There are several things I'm grateful to my mother for and having good manners is one. She always told me when I wasn't behaving properly and followed with a good example. I'm not saying this is how everyone should behave, I'm just saying that this is how I behave.
1. Always arrive on time or early
Whenever my mom had to be somewhere for an appointment, we were always early. We'd arrive thirty to forty minutes early every time. To this day, I'm always early to appointments or social events and if I'm late or someone else makes me late, it really annoys me because of this ingrained moral I grew up with.
The reason behind this is so that you won't miss anything at your destination or make anyone else have to wait on you to arrive to begin.
2. Always Be Kind To Your Waiter and Tip!
There is very little else that I dislike more than someone who is a complete douche to their waiter. This person is being paid to serve you, yes. But, if you feel like you can treat them with complete disrespect, I will never eat or speak with you again. It doesn't matter how nice you are to me, if you're horrible to anyone in the service industry, I won't associate with you again.
I remember growing up and we dined with a family after church on Sundays frequently and every single time one man would start a huge scene saying how horrible the food was or some other complaint until finally he'd get the whole meal and that of his family's for free. It didn't matter that he ate everything and loved every bite in reality, he just wanted to make enough noise so that he'd get it for free. This was the perfect example growing up that taught me never to do this.
Tipping is also important because you never know if all the tips are being split amongst everyone. If you have really really horrible service make a formal complaint to the manager but still tip (and tip well)!
3. Never say, "No offense, but..."
9 times out of 10, if you say "No offense, but..." "This is only my opinion, but..." "I don't mean to insult, but..." or something equivalent, anything you have planned on adding at the end of that but, will be offensive. Like I said, this isn't always the case, however if you find yourself about to say something that will piss someone off, keep it to yourself.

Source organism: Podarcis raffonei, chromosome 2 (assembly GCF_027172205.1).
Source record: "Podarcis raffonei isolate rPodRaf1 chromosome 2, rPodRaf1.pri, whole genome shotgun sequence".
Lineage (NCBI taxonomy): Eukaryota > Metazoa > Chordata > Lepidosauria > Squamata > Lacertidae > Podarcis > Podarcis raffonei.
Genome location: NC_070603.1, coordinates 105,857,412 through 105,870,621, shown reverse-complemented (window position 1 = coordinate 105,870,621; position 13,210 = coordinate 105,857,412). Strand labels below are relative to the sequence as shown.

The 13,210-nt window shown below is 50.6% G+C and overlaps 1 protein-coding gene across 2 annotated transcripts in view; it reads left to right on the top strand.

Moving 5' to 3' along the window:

My general rule of thumb is if I have to preface something like that, I'll just keep it to myself. And probably tell my husband later because he loves me and knows I'm not a terrible person. This applies to both in real world situations and online.
Though, I have replied with those words before online in response to someone who used it on me before in a snarky sarcastic manner to maybe open their eyes on how that looks... Sadly, it didn't work and the original comment poster became offended! Imagine that!
So, just don't say it or use it. If you have something you need to say to someone that you know will make them angry and you have to say it anyway (who knows why), just say it instead of beginning the statement with something stupid. And if you do want to preface it with something like that, then don't get mad if that person gets offended. A bit unrealistic, no?
4. Know When To Speak Up
If you witness that someone is being mistreated, know when to speak up in order to make an impact.
This is very situational. This can come in handy when you witness sexism, racism, or just a regular inappropriate correspondence.
For example, if you see a woman being mistreated in a sexist manner by a huge group of men and you're a woman as well, go to the HR department and make a complaint if it's just comments. If there is violence, call the police. But, speak up.
If you witness any form of racism, speak up. Don't let that crap fly. If violence is involved, call the police.
But lets say, someone you've never met has contacted you about a personal matter with your family. You've never met this person. You've never spoken with this person. And yet, they have a need to let you know exactly what they think.
For example, my estranged father's wife (they got married shortly after my parents were divorced), sent me an email telling me it was time to forgive my father and I was being childish in refusing to be a part of his life. I responded in a very polite manner telling her it wasn't her place to tell me what I should do, but that it wasn't a matter of forgiveness (which I already have) but that I had other reasons for not being in contact with him (namely not wanting to be a part of a toxic manipulative relationship).
That is when you should know not to put your two cents in. If you've never met with the person before, or even spoken with them before, don't butt in because your opinion doesn't matter to them. And sadly, you might actually make matters worse.